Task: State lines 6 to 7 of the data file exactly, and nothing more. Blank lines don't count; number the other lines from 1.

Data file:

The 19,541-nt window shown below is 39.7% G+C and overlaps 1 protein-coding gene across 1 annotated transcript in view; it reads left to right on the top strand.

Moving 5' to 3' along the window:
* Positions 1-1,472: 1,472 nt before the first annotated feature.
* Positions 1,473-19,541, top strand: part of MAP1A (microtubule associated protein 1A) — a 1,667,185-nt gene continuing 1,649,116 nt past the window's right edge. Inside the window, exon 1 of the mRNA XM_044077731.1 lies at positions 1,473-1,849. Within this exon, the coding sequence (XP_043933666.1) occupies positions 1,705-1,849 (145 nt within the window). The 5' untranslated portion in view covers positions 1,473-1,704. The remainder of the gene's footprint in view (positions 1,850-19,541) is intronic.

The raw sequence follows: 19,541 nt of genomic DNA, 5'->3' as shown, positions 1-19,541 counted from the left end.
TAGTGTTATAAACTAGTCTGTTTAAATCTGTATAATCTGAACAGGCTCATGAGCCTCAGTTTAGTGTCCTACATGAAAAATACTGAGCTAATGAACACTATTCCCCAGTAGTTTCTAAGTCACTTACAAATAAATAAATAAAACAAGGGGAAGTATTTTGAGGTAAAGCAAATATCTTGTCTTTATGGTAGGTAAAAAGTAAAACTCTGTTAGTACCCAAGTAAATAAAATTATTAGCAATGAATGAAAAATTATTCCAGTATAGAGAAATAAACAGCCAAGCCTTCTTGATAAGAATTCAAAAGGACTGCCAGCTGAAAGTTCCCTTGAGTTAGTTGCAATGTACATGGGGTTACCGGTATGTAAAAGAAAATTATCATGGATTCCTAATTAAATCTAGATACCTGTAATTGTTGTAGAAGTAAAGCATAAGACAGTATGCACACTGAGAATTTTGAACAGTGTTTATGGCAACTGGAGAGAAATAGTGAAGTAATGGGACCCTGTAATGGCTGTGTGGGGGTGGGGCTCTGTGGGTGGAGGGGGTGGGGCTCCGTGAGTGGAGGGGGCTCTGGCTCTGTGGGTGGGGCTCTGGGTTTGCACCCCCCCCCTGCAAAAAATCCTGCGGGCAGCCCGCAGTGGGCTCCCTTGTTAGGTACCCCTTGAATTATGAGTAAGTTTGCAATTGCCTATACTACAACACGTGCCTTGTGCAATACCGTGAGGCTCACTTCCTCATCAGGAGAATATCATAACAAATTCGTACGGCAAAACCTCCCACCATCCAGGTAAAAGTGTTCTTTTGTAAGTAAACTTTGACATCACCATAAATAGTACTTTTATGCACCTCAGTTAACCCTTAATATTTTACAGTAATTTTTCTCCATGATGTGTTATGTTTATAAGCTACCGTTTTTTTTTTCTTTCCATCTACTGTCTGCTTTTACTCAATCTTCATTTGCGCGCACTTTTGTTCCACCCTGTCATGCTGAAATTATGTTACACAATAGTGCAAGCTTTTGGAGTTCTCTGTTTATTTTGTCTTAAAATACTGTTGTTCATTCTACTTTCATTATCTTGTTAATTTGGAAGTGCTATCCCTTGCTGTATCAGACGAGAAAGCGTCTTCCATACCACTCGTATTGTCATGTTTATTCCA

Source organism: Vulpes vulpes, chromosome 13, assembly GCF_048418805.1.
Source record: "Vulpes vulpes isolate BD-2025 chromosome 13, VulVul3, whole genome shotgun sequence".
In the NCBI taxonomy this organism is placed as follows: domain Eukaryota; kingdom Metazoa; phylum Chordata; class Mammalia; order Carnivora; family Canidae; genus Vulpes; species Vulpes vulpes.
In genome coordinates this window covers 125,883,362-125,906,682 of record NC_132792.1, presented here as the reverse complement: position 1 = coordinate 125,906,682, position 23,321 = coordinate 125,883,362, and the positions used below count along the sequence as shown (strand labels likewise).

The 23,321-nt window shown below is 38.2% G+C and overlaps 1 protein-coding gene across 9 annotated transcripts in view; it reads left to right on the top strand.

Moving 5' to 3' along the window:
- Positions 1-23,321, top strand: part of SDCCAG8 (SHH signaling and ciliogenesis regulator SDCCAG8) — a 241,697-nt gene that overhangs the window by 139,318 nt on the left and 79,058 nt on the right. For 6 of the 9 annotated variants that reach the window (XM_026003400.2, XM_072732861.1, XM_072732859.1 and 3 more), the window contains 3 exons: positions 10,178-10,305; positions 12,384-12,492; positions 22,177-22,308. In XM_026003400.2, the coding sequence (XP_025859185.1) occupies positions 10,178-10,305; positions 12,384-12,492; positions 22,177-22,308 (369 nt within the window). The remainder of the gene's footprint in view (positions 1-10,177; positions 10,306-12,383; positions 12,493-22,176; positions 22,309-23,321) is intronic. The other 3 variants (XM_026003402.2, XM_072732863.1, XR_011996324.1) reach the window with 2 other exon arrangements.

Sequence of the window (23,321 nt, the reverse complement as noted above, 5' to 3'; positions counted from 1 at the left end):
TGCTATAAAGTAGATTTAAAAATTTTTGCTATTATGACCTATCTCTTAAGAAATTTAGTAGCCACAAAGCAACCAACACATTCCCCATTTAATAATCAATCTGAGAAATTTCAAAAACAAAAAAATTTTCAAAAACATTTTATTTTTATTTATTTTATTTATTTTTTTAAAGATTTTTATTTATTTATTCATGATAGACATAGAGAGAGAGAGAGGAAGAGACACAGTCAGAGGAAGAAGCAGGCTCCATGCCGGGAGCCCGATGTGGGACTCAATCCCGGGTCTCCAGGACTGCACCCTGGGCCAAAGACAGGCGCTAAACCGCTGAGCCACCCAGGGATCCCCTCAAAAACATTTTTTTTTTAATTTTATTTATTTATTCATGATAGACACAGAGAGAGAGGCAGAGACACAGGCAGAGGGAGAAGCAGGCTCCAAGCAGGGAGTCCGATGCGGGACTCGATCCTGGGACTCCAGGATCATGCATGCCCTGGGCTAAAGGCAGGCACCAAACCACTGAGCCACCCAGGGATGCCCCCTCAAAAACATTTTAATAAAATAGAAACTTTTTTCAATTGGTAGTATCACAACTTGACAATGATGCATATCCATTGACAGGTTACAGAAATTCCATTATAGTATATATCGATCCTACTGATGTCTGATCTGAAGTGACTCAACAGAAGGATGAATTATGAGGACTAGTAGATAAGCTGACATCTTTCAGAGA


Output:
TAGTGTTATAAACTAGTCTGTTTAAATCTGTATAATCTGAACAGGCTCATGAGCCTCAGTTTAGTGTCCTACATGAAAAATACTGAGCTAATGAACACTATTCCCCAGTAGTTTCTAAGTCACTTACAAATAAATAAATAAAACAAGGGGAAGTATTTTGAGGTAAAGCAAATATCTTGTCTTTATGGTAGGTAAAAAGTAAAACTCTGTTAGTACCCAAGTAAATAAAATTATTAGCAATGAATGAAAAATTATTCCAGTATAGAGAAATAAACAGCCAAGCCTTCTTGATAAGAATTCAAAAGGACTGCCAGCTGAAAGTTCCCTTGAGTTAGTTGCAATGTACATGGGGTTACCGGTATGTAAAAGAAAATTATCATGGATTCCTAATTAAATCTAGATACCTGTAATTGTTGTAGAAGTAAAGCATAAGACAGTATGCACACTGAGAATTTTGAACAGTGTTTATGGCAACTGGAGAGAAATAGTGAAGTAATGGGACCCTGTAATGGCTGTGTGGGGGTGGGGCTCTGTGGGTGGAGGGGGTGGGGCTCCGTGAGTGGAGGGGGCTCTGGCTCTGTGGGTGGGGCTCTGGGTTTGCACCCCCCCCCTGCAAAAAATCCTGCGGGCAGCCCGCAGTGGGCTCCCTTGTTAGGTACCCCTTGAATTATGAGTAAGTTTGCAATTGCCTATACTACAACACGTGCCTTGTGCAATACCGTGAGGCTCACTTCCTCATCAGGAGAATATCATAACAAATTCGTACGGCAAAACCTCCCACCATCCAGGTAAAAGTGTTCTTTTGTAAGTAAACTTTGACATCACCATAAATAGTACTTTTATGCACCTCAGTTAACCCTTAATATTTTACAGTAATTTTTCTCCATGATGTGTTATGTTTATAAGCTACCGTTTTTTTTTTCTTTCCATCTACTGTCTGCTTTTACTCAATCTTCATTTGCGCGCACTTTTGTTCCACCCTGTCATGCTGAAATTATGTTACACAATAGTGCAAGCTTTTGGAGTTCTCTGTTTATTTTGTCTTAAAATACTGTTGTTCATTCTACTTTCATTATCTTGTTAATTTGGAAGTGCTATCCCTTGCTGTATCAGACGAGAAAGCGTCTTCCATACCACTCGTATTGTCATGTTTATTCCA

Source organism: Vulpes vulpes, chromosome 13, assembly GCF_048418805.1.